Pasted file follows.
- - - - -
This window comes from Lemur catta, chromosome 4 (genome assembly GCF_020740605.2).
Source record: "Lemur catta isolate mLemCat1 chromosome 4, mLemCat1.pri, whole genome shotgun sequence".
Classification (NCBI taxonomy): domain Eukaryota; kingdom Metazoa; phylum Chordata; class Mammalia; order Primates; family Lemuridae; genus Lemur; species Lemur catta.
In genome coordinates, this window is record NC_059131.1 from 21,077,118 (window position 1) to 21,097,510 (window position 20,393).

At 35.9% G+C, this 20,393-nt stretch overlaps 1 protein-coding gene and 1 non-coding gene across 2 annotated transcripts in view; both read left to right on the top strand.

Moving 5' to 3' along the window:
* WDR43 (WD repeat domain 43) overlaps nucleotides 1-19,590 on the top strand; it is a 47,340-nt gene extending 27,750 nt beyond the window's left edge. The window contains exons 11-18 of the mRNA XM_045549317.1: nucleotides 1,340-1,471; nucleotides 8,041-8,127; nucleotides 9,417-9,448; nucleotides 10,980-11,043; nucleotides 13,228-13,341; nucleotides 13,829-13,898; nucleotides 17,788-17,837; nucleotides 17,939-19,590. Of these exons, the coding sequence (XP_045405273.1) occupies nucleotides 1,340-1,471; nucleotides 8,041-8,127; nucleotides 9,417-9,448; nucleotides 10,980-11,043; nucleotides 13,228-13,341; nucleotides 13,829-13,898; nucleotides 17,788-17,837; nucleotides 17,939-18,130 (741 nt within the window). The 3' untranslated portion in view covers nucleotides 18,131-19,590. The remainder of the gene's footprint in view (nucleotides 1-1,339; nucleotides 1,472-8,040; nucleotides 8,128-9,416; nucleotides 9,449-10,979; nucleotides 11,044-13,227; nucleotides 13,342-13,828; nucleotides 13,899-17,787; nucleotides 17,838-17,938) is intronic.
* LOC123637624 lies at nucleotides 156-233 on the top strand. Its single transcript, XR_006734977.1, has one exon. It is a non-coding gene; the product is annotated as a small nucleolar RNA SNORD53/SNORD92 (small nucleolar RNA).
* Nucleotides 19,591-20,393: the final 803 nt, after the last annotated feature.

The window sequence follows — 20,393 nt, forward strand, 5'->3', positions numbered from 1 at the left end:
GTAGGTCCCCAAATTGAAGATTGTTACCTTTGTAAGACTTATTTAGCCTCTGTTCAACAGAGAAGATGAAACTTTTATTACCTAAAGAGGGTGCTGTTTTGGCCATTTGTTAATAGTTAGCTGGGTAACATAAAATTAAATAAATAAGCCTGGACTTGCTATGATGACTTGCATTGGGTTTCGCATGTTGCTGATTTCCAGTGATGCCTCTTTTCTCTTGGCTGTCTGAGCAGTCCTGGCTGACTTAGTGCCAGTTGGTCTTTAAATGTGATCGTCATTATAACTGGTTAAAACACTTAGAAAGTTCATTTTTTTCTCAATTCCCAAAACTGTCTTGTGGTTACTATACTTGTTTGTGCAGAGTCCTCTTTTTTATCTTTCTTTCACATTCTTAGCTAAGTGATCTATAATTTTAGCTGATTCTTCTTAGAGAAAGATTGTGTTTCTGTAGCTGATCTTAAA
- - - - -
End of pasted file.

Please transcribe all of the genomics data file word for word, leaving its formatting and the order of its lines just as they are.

This window comes from Lemur catta, chromosome 4 (genome assembly GCF_020740605.2).
Source record: "Lemur catta isolate mLemCat1 chromosome 4, mLemCat1.pri, whole genome shotgun sequence".
Classification (NCBI taxonomy): domain Eukaryota; kingdom Metazoa; phylum Chordata; class Mammalia; order Primates; family Lemuridae; genus Lemur; species Lemur catta.
In genome coordinates, this window is record NC_059131.1 from 21,077,118 (window position 1) to 21,097,510 (window position 20,393).

At 35.9% G+C, this 20,393-nt stretch overlaps 1 protein-coding gene and 1 non-coding gene across 2 annotated transcripts in view; both read left to right on the top strand.

Moving 5' to 3' along the window:
* WDR43 (WD repeat domain 43) overlaps nucleotides 1-19,590 on the top strand; it is a 47,340-nt gene extending 27,750 nt beyond the window's left edge. The window contains exons 11-18 of the mRNA XM_045549317.1: nucleotides 1,340-1,471; nucleotides 8,041-8,127; nucleotides 9,417-9,448; nucleotides 10,980-11,043; nucleotides 13,228-13,341; nucleotides 13,829-13,898; nucleotides 17,788-17,837; nucleotides 17,939-19,590. Of these exons, the coding sequence (XP_045405273.1) occupies nucleotides 1,340-1,471; nucleotides 8,041-8,127; nucleotides 9,417-9,448; nucleotides 10,980-11,043; nucleotides 13,228-13,341; nucleotides 13,829-13,898; nucleotides 17,788-17,837; nucleotides 17,939-18,130 (741 nt within the window). The 3' untranslated portion in view covers nucleotides 18,131-19,590. The remainder of the gene's footprint in view (nucleotides 1-1,339; nucleotides 1,472-8,040; nucleotides 8,128-9,416; nucleotides 9,449-10,979; nucleotides 11,044-13,227; nucleotides 13,342-13,828; nucleotides 13,899-17,787; nucleotides 17,838-17,938) is intronic.
* LOC123637624 lies at nucleotides 156-233 on the top strand. Its single transcript, XR_006734977.1, has one exon. It is a non-coding gene; the product is annotated as a small nucleolar RNA SNORD53/SNORD92 (small nucleolar RNA).
* Nucleotides 19,591-20,393: the final 803 nt, after the last annotated feature.

The window sequence follows — 20,393 nt, forward strand, 5'->3', positions numbered from 1 at the left end:
GTAGGTCCCCAAATTGAAGATTGTTACCTTTGTAAGACTTATTTAGCCTCTGTTCAACAGAGAAGATGAAACTTTTATTACCTAAAGAGGGTGCTGTTTTGGCCATTTGTTAATAGTTAGCTGGGTAACATAAAATTAAATAAATAAGCCTGGACTTGCTATGATGACTTGCATTGGGTTTCGCATGTTGCTGATTTCCAGTGATGCCTCTTTTCTCTTGGCTGTCTGAGCAGTCCTGGCTGACTTAGTGCCAGTTGGTCTTTAAATGTGATCGTCATTATAACTGGTTAAAACACTTAGAAAGTTCATTTTTTTCTCAATTCCCAAAACTGTCTTGTGGTTACTATACTTGTTTGTGCAGAGTCCTCTTTTTTATCTTTCTTTCACATTCTTAGCTAAGTGATCTATAATTTTAGCTGATTCTTCTTAGAGAAAGATTGTGTTTCTGTAGCTGATCTTAAA